Now, it's a fair assessment to say that my own time spent in shops is a direct result of the fact that I work in one and have worked in the coffee world for almost four years now, but that report doesn't quite capture the love that I've developed for the quiet, coffee shop Office that has become so integral a part of my work.
Whether I'm writing a blog post, building process simulations in ASPEN or just reading a book, I tend to do it in a coffee shop. This is usually the one I work at, for many reasons: free coffee, people I know (and sometimes even like!), and a quiet, open space to do my work in.
"Stock coffeeshop image."
The sounds have begun to really strike me. As I sit here at Cape Elizabeth, Maine's The Local Buzz, I listen to questions of "did you want that latte decaf?" and grinders running, milk steaming and banjos twanging from the sound system. I can tell you exactly how a latte will look just by listening to the milk steam. The cat-like screech of what the barista is doing to the milk right now is horrid (they have one of those steamers where you put the pitcher down, walk away, and call it a "cappucino,") and causes me to squirm in my seat a bit. The quiet conversation that pervades the space makes me feel as though I'm home, even three hundred miles from my home in Massachusetts.
I have done the bulk of my greatest works (still an incomplete anthology) in a setting like this. Through all of the slavish engineering homework, repetitive assignments, creative bursts and depressive poetry the bouquet of coffee and caramelized milk has remained strong and true. My office is wherever I am, but my spirit will always reside in the shop.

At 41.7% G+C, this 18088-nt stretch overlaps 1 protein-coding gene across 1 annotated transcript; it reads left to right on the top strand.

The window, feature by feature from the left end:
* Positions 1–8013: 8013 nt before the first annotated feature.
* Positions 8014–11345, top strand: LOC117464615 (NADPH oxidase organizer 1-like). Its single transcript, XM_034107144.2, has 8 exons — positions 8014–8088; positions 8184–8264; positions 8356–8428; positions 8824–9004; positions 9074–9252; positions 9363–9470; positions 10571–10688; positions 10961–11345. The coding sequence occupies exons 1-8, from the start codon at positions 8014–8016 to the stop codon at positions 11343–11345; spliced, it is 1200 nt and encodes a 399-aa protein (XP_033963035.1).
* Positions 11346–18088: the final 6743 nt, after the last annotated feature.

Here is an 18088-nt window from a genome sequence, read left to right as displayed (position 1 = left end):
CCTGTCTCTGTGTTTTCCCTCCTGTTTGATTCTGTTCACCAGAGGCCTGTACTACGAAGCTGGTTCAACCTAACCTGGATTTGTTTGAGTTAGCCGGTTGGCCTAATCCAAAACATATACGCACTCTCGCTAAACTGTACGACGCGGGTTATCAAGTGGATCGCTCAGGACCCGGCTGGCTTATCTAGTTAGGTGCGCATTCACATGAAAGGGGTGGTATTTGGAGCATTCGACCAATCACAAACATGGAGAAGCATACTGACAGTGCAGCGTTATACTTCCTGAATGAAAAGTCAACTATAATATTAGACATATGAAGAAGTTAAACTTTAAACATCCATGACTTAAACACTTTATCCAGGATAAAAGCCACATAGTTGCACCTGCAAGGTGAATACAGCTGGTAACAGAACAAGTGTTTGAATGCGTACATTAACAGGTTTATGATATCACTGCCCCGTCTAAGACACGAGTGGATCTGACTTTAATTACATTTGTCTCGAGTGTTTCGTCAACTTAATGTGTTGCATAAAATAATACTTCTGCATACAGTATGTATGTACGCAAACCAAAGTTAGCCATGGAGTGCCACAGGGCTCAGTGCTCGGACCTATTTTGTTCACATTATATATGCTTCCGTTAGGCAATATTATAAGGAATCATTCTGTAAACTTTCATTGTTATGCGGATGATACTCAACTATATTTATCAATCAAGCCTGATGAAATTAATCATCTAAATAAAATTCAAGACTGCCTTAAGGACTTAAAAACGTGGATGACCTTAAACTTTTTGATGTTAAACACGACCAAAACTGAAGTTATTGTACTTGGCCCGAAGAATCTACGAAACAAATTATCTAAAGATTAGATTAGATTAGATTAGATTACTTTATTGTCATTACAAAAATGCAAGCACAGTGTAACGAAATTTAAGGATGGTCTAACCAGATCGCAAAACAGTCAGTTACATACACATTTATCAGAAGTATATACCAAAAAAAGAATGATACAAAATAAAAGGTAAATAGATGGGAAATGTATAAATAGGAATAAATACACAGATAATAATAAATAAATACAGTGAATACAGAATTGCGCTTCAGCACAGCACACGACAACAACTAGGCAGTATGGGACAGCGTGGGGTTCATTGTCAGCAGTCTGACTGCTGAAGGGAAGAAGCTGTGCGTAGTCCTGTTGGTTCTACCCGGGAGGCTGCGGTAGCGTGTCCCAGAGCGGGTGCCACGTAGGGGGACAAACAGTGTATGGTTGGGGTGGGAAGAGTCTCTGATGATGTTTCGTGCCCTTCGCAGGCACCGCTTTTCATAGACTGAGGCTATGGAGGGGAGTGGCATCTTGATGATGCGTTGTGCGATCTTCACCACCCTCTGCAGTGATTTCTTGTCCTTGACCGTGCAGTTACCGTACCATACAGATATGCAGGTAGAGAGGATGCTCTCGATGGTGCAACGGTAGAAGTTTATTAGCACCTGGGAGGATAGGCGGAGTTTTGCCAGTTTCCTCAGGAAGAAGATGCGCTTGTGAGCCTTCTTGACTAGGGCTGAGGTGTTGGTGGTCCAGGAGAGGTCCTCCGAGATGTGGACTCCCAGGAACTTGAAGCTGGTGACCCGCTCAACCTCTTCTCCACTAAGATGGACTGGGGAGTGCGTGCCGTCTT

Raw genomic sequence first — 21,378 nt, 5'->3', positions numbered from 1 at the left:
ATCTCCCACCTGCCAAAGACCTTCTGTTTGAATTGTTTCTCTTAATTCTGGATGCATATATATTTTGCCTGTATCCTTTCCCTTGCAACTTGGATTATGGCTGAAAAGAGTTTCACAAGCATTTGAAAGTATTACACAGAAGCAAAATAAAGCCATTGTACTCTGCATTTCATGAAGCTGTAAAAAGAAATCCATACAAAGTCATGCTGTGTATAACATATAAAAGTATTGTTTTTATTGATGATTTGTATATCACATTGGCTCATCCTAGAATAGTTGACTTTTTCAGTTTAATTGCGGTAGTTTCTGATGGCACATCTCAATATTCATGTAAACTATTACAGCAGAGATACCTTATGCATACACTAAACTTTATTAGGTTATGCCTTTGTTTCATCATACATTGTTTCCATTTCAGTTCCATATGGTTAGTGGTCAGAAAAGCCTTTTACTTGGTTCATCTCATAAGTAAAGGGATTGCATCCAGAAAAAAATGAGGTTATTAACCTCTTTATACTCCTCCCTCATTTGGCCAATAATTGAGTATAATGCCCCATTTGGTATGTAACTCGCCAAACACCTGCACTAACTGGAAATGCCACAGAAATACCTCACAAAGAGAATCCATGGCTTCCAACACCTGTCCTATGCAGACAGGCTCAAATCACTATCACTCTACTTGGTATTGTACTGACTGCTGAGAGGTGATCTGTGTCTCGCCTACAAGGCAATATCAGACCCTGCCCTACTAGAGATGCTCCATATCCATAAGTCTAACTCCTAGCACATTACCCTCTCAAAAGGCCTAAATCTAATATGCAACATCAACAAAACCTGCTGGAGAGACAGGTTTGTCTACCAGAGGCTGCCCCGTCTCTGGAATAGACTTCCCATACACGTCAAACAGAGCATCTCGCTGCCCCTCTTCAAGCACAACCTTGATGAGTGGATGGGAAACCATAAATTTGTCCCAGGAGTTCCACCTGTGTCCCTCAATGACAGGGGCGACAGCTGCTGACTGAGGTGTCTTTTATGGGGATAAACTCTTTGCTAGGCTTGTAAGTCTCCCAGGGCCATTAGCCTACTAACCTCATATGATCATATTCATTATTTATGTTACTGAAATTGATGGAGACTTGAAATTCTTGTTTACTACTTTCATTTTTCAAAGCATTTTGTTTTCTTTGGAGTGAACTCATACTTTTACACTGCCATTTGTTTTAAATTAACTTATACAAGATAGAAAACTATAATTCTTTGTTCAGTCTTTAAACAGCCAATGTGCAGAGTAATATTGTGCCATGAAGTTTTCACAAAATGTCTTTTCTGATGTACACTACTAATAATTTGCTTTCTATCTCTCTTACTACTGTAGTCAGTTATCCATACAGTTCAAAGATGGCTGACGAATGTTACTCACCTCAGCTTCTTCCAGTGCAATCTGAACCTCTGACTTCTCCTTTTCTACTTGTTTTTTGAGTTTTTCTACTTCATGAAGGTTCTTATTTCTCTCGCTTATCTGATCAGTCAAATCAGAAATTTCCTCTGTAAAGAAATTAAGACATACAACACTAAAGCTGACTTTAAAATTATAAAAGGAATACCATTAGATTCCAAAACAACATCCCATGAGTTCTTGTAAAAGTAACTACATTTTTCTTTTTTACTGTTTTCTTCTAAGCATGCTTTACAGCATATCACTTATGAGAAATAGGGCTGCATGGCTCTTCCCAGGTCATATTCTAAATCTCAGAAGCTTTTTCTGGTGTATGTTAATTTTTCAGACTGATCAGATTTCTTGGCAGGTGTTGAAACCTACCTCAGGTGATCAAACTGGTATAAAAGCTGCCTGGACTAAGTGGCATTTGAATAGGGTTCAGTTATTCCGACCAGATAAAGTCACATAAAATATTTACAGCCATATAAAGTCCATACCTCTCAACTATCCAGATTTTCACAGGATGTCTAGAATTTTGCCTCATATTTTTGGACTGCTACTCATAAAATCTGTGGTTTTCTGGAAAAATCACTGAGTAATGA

I look down now at my hands, suddenly filled with all the nostalgia and cognizance of who I am and where I'm from. My right pointer finger is tiger-striped with espresso grounds that have been ground into my skin right down to the bone. I think of the first shop I worked at, with its vinyl hanging all over the walls and the incessant classic rock music that gave reason and motif to what was otherwise a very low quality space. I think about how important my job, and the people I've met at my job, has become to my life and how I would not be the same writer, engineer, or human without it.
Respect and love your coffeeshop, especially if you're going to do your work there. I have seen entire theses written at my shop, but the space has its own microcosmic karmic system, and the work you do there will be limited by how you interact with the shop. Respect it, and it will respect you.
How's that for some hippie, spiritualist zen-as-fuck bullshit?